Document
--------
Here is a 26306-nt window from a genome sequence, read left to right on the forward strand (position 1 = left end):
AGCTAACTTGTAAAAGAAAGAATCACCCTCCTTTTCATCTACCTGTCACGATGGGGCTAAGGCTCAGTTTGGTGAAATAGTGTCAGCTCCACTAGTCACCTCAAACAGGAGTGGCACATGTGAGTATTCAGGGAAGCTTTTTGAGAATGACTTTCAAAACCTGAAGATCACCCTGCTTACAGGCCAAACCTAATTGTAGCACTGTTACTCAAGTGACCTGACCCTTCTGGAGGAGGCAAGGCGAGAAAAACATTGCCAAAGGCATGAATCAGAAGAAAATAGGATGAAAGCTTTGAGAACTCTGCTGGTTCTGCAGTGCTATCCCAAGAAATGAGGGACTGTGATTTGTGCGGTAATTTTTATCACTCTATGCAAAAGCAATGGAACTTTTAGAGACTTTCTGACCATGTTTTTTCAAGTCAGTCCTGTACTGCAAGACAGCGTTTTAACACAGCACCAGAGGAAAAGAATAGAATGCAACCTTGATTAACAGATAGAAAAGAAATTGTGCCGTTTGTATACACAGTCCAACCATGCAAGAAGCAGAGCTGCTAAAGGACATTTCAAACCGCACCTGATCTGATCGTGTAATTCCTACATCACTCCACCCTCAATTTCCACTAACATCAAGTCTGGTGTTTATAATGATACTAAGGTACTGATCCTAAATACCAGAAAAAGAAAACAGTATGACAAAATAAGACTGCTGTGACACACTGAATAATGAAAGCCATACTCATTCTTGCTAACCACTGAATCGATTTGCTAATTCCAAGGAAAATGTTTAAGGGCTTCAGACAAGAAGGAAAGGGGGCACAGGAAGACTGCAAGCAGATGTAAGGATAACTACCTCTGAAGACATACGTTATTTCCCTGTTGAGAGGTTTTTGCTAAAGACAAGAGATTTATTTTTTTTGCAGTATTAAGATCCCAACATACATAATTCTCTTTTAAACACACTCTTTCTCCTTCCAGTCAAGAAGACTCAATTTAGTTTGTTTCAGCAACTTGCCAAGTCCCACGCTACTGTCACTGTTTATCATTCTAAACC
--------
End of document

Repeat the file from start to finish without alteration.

Here is a 26306-nt window from a genome sequence, read left to right on the forward strand (position 1 = left end):
AGCTAACTTGTAAAAGAAAGAATCACCCTCCTTTTCATCTACCTGTCACGATGGGGCTAAGGCTCAGTTTGGTGAAATAGTGTCAGCTCCACTAGTCACCTCAAACAGGAGTGGCACATGTGAGTATTCAGGGAAGCTTTTTGAGAATGACTTTCAAAACCTGAAGATCACCCTGCTTACAGGCCAAACCTAATTGTAGCACTGTTACTCAAGTGACCTGACCCTTCTGGAGGAGGCAAGGCGAGAAAAACATTGCCAAAGGCATGAATCAGAAGAAAATAGGATGAAAGCTTTGAGAACTCTGCTGGTTCTGCAGTGCTATCCCAAGAAATGAGGGACTGTGATTTGTGCGGTAATTTTTATCACTCTATGCAAAAGCAATGGAACTTTTAGAGACTTTCTGACCATGTTTTTTCAAGTCAGTCCTGTACTGCAAGACAGCGTTTTAACACAGCACCAGAGGAAAAGAATAGAATGCAACCTTGATTAACAGATAGAAAAGAAATTGTGCCGTTTGTATACACAGTCCAACCATGCAAGAAGCAGAGCTGCTAAAGGACATTTCAAACCGCACCTGATCTGATCGTGTAATTCCTACATCACTCCACCCTCAATTTCCACTAACATCAAGTCTGGTGTTTATAATGATACTAAGGTACTGATCCTAAATACCAGAAAAAGAAAACAGTATGACAAAATAAGACTGCTGTGACACACTGAATAATGAAAGCCATACTCATTCTTGCTAACCACTGAATCGATTTGCTAATTCCAAGGAAAATGTTTAAGGGCTTCAGACAAGAAGGAAAGGGGGCACAGGAAGACTGCAAGCAGATGTAAGGATAACTACCTCTGAAGACATACGTTATTTCCCTGTTGAGAGGTTTTTGCTAAAGACAAGAGATTTATTTTTTTTGCAGTATTAAGATCCCAACATACATAATTCTCTTTTAAACACACTCTTTCTCCTTCCAGTCAAGAAGACTCAATTTAGTTTGTTTCAGCAACTTGCCAAGTCCCACGCTACTGTCACTGTTTATCATTCTAAACC